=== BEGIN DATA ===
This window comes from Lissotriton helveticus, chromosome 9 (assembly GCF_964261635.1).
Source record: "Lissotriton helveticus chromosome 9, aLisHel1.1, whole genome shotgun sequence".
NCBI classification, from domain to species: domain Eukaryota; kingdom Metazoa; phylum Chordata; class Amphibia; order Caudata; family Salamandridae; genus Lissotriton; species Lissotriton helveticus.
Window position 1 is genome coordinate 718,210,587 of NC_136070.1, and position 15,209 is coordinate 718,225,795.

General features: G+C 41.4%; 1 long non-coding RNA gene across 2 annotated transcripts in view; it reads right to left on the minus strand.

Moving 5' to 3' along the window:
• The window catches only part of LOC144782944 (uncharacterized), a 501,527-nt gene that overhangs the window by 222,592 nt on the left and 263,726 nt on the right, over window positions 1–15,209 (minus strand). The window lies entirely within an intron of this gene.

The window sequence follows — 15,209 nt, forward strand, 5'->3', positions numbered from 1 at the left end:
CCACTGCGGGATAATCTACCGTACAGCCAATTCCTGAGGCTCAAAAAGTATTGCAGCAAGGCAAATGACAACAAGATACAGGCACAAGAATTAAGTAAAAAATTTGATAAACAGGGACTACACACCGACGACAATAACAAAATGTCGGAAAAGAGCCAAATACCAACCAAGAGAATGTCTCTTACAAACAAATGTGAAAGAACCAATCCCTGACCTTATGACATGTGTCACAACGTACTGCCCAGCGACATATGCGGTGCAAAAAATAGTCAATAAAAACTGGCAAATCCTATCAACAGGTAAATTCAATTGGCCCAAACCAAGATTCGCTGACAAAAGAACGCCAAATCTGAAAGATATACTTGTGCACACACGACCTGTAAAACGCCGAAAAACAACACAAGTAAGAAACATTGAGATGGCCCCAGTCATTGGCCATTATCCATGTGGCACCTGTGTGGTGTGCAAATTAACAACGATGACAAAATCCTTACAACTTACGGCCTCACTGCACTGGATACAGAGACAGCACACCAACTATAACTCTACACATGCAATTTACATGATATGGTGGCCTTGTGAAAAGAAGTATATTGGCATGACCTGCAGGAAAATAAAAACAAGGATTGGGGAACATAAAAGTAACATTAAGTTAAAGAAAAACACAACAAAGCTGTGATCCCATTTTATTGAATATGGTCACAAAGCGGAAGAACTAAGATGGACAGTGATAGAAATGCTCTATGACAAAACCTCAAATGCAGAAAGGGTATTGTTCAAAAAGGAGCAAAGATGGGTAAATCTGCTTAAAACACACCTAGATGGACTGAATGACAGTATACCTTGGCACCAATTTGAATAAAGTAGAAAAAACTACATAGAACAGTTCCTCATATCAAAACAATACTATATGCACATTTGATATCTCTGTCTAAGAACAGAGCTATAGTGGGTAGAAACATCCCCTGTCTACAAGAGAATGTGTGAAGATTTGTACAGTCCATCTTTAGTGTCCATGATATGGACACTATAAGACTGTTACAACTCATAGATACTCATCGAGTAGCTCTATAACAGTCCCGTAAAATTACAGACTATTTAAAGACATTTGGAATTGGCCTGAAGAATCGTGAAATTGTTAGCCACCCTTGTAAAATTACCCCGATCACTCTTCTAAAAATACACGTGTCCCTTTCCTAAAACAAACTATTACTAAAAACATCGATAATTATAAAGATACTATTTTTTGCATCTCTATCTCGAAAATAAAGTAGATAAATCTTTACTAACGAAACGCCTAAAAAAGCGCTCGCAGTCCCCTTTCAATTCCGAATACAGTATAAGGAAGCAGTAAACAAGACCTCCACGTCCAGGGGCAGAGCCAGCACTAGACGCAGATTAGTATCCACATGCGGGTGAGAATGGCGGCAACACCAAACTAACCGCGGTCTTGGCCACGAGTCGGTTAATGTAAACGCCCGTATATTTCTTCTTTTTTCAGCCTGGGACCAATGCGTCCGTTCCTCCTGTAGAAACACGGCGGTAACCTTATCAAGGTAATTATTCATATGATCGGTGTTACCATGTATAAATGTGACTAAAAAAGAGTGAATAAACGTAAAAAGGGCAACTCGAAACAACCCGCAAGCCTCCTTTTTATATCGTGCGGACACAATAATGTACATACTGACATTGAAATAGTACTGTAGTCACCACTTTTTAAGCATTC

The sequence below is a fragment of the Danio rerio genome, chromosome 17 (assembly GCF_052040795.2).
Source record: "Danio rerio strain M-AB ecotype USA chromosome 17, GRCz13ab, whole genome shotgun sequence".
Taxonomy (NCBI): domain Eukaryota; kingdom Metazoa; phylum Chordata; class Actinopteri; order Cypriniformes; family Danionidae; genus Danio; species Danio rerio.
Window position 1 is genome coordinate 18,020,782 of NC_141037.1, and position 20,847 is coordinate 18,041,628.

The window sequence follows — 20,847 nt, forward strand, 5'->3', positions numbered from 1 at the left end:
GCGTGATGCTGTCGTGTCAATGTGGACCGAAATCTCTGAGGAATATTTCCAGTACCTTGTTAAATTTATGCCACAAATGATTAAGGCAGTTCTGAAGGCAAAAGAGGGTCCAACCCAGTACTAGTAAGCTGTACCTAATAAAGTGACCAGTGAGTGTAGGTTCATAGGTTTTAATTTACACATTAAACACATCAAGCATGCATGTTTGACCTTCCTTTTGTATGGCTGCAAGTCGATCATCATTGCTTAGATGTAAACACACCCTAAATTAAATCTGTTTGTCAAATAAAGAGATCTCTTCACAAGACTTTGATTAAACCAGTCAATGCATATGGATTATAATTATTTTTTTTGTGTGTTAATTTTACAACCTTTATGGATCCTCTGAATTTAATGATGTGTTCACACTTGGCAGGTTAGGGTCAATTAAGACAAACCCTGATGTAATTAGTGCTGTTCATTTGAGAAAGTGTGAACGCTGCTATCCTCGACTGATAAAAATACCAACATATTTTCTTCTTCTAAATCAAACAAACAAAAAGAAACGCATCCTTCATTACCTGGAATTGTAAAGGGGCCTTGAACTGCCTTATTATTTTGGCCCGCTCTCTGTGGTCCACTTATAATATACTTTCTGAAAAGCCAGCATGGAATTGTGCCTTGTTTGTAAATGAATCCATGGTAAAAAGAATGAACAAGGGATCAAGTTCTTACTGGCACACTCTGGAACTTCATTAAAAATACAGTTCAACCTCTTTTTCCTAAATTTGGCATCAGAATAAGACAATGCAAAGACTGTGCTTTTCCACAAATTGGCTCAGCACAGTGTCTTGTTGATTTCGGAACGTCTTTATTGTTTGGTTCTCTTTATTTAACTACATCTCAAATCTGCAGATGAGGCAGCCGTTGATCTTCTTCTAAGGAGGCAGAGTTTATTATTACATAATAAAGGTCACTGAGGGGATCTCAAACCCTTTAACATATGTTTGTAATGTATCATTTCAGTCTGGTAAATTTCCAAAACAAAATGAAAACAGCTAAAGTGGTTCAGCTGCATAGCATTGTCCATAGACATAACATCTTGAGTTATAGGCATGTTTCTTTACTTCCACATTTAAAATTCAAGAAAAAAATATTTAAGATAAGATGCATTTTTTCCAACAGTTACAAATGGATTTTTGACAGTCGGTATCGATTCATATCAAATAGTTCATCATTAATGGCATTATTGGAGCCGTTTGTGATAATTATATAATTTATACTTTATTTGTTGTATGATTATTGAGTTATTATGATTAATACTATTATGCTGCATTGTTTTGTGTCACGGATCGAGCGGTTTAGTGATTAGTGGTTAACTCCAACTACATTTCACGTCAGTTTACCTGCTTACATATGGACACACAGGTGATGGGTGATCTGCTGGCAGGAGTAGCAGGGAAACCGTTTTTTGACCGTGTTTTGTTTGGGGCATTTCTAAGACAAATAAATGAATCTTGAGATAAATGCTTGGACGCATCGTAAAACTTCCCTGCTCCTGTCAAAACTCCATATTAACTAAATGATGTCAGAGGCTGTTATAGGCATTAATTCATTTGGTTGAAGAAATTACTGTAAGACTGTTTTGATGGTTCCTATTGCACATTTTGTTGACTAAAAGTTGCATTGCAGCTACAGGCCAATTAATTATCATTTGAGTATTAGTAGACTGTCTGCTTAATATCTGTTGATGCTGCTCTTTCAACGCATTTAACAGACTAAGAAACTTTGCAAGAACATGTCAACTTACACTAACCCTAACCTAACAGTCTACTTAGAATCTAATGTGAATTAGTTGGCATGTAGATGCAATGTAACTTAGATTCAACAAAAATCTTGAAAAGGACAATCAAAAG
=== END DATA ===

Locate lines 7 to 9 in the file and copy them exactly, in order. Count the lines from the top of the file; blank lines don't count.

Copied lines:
• The window catches only part of LOC144782944 (uncharacterized), a 501,527-nt gene that overhangs the window by 222,592 nt on the left and 263,726 nt on the right, over window positions 1–15,209 (minus strand). The window lies entirely within an intron of this gene.

The window sequence follows — 15,209 nt, forward strand, 5'->3', positions numbered from 1 at the left end:
CCACTGCGGGATAATCTACCGTACAGCCAATTCCTGAGGCTCAAAAAGTATTGCAGCAAGGCAAATGACAACAAGATACAGGCACAAGAATTAAGTAAAAAATTTGATAAACAGGGACTACACACCGACGACAATAACAAAATGTCGGAAAAGAGCCAAATACCAACCAAGAGAATGTCTCTTACAAACAAATGTGAAAGAACCAATCCCTGACCTTATGACATGTGTCACAACGTACTGCCCAGCGACATATGCGGTGCAAAAAATAGTCAATAAAAACTGGCAAATCCTATCAACAGGTAAATTCAATTGGCCCAAACCAAGATTCGCTGACAAAAGAACGCCAAATCTGAAAGATATACTTGTGCACACACGACCTGTAAAACGCCGAAAAACAACACAAGTAAGAAACATTGAGATGGCCCCAGTCATTGGCCATTATCCATGTGGCACCTGTGTGGTGTGCAAATTAACAACGATGACAAAATCCTTACAACTTACGGCCTCACTGCACTGGATACAGAGACAGCACACCAACTATAACTCTACACATGCAATTTACATGATATGGTGGCCTTGTGAAAAGAAGTATATTGGCATGACCTGCAGGAAAATAAAAACAAGGATTGGGGAACATAAAAGTAACATTAAGTTAAAGAAAAACACAACAAAGCTGTGATCCCATTTTATTGAATATGGTCACAAAGCGGAAGAACTAAGATGGACAGTGATAGAAATGCTCTATGACAAAACCTCAAATGCAGAAAGGGTATTGTTCAAAAAGGAGCAAAGATGGGTAAATCTGCTTAAAACACACCTAGATGGACTGAATGACAGTATACCTTGGCACCAATTTGAATAAAGTAGAAAAAACTACATAGAACAGTTCCTCATATCAAAACAATACTATATGCACATTTGATATCTCTGTCTAAGAACAGAGCTATAGTGGGTAGAAACATCCCCTGTCTACAAGAGAATGTGTGAAGATTTGTACAGTCCATCTTTAGTGTCCATGATATGGACACTATAAGACTGTTACAACTCATAGATACTCATCGAGTAGCTCTATAACAGTCCCGTAAAATTACAGACTATTTAAAGACATTTGGAATTGGCCTGAAGAATCGTGAAATTGTTAGCCACCCTTGTAAAATTACCCCGATCACTCTTCTAAAAATACACGTGTCCCTTTCCTAAAACAAACTATTACTAAAAACATCGATAATTATAAAGATACTATTTTTTGCATCTCTATCTCGAAAATAAAGTAGATAAATCTTTACTAACGAAACGCCTAAAAAAGCGCTCGCAGTCCCCTTTCAATTCCGAATACAGTATAAGGAAGCAGTAAACAAGACCTCCACGTCCAGGGGCAGAGCCAGCACTAGACGCAGATTAGTATCCACATGCGGGTGAGAATGGCGGCAACACCAAACTAACCGCGGTCTTGGCCACGAGTCGGTTAATGTAAACGCCCGTATATTTCTTCTTTTTTCAGCCTGGGACCAATGCGTCCGTTCCTCCTGTAGAAACACGGCGGTAACCTTATCAAGGTAATTATTCATATGATCGGTGTTACCATGTATAAATGTGACTAAAAAAGAGTGAATAAACGTAAAAAGGGCAACTCGAAACAACCCGCAAGCCTCCTTTTTATATCGTGCGGACACAATAATGTACATACTGACATTGAAATAGTACTGTAGTCACCACTTTTTAAGCATTC